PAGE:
Adults in their early 20s who regularly consume energy drinks are much more likely to use illegal substances and indulge in excessive alcohol drinking later in life, new research shows.
Energy drinks are an increasingly popular beverage among teenagers and young adults in the United States. According to the National Center for Complementary and Integrative Health, in the adult population, energy drink consumption is most common among males aged between 18 and 34.
The U.S. Food and Drug Administration (FDA) have not yet regulated energy drinks and are continuously researching their effects on health. Some adverse events owed to energy drink consumption reported by the FDA include flushing, headaches, abnormal heart rates, nausea, lethargy, loss of consciousness, and, in the most severe cases, death.
A new study led by Dr. Amelia Arria, from the Center on Young Adult Health and Development at the University of Maryland in College Park, has now uncovered strong links between the regular consumption of energy drinks among young adults and their risk of developing substance use disorders.
Dr. Arria and her colleagues conducted their study on a population of 1,099 young adults. The participants were recruited in their first year of college, at which point most of them were age 18, but the study itself was conducted when the participants were aged between 21 and 25 years.
The researchers’ findings were published in the journal Drug and Alcohol Dependence.
Previous research published by Dr. Arria had already shown a correlation between energy drink consumption and alcohol dependence, as well as the use of nonmedical prescription stimulants (NPS), or illegal drugs.
However, this is the first cohort study to take into account potential correlations between energy drink consumption and substance use, differentiating between distinct patterns of energy drink ingestion.
These different patterns of energy drink consumption were referred to as “trajectories,” and the researchers identified four: “persistent trajectory,” “non-use trajectory,” “intermediate trajectory,” and “desisting trajectory.”
The trajectory groups were defined according to how many energy drinks the participants were likely to have consumed year by year during the first 4 years of the study. The substance use outcomes at age 25 were then compared among the four groups.
Of all participants, 51.4 percent had a persistent trajectory of energy drink consumption, 20.6 percent were non-users, 17.4 percent had an intermediate trajectory, and 10.6 percent were desisting, or cutting down on energy drinks over time.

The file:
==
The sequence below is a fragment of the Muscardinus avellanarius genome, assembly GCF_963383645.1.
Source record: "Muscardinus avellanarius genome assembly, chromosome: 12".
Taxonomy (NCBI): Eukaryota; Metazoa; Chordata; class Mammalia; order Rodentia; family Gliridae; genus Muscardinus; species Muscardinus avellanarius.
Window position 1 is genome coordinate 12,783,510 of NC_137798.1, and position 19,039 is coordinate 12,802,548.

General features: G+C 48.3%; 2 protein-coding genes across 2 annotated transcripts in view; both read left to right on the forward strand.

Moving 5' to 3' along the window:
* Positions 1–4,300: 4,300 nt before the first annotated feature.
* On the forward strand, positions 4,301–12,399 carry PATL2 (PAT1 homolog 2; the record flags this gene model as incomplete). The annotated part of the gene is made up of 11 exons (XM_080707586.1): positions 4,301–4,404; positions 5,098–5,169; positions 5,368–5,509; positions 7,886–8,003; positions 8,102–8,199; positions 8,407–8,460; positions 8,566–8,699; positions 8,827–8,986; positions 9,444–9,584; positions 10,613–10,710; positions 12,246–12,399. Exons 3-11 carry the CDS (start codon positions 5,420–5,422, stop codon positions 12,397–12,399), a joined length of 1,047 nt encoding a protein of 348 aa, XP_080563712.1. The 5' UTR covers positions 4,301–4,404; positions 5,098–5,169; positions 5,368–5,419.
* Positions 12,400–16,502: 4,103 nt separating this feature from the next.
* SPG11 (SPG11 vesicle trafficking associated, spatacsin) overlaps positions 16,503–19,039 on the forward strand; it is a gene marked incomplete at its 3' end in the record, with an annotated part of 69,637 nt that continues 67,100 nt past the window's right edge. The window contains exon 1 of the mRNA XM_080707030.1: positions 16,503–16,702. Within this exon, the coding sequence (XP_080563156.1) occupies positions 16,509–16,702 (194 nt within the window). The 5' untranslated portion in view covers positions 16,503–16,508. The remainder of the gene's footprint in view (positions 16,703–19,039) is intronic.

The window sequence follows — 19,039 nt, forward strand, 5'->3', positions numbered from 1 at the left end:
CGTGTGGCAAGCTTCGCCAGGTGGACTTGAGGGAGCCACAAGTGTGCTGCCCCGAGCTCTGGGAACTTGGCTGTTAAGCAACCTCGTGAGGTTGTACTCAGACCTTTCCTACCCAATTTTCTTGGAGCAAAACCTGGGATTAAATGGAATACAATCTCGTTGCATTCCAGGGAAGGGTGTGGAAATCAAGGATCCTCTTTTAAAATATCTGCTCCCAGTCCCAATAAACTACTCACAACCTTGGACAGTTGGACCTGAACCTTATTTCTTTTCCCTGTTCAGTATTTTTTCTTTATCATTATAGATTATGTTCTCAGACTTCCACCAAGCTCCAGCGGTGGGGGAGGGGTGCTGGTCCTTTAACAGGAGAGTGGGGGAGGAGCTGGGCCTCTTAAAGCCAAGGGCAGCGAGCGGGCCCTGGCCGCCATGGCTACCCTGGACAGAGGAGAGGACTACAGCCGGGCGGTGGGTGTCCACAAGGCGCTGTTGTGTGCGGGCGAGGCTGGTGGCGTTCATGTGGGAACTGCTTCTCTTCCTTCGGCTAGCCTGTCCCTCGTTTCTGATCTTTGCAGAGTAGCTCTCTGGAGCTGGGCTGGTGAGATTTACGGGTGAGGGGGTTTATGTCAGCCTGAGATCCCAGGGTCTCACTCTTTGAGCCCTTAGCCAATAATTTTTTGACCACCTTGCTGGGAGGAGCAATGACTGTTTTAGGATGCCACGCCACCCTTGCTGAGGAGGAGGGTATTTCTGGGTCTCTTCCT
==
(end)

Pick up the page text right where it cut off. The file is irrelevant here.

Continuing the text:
The researchers found that participants with a persistent trajectory of energy drink consumption were at a much higher risk of using NPS and stimulant drugs, and being diagnosed with an alcohol use disorder at age 25.
“The results suggest that energy drink users might be at heightened risk for other substance use, particularly stimulants,” says Dr. Arria.
Results remained consistent even after the researchers had controlled for possible confounding factors, such as demographic information, sensation-seeking intent, consumption of other caffeinated beverages, and substance use habits at age 21.
Participants who reported an intermediate level of energy drink consumption were also at a much higher risk of using cocaine and NPS, as well as developing alcohol use disorder, at age 25 than their peers with non-use and desisting trajectories.
The team acknowledges that the biological factors behind both frequent energy drink consumption and a predisposition for substance use remain unclear for the time being, but they insist that the correlation between those two behaviors warrants further research.
Dr. Arria argues that specialists should now aim to discover whether teenagers consuming energy drinks are at a similar risk of being diagnosed with a substance use disorder in adulthood. This danger may well be present; around one third of U.S. adolescents aged 12 to 17 drink this type of beverage.
“Future studies should focus on younger people, because we know that they too are regularly consuming energy drinks. We want to know whether or not adolescents are similarly at risk for future substance use.”
Dr. Amelia Arria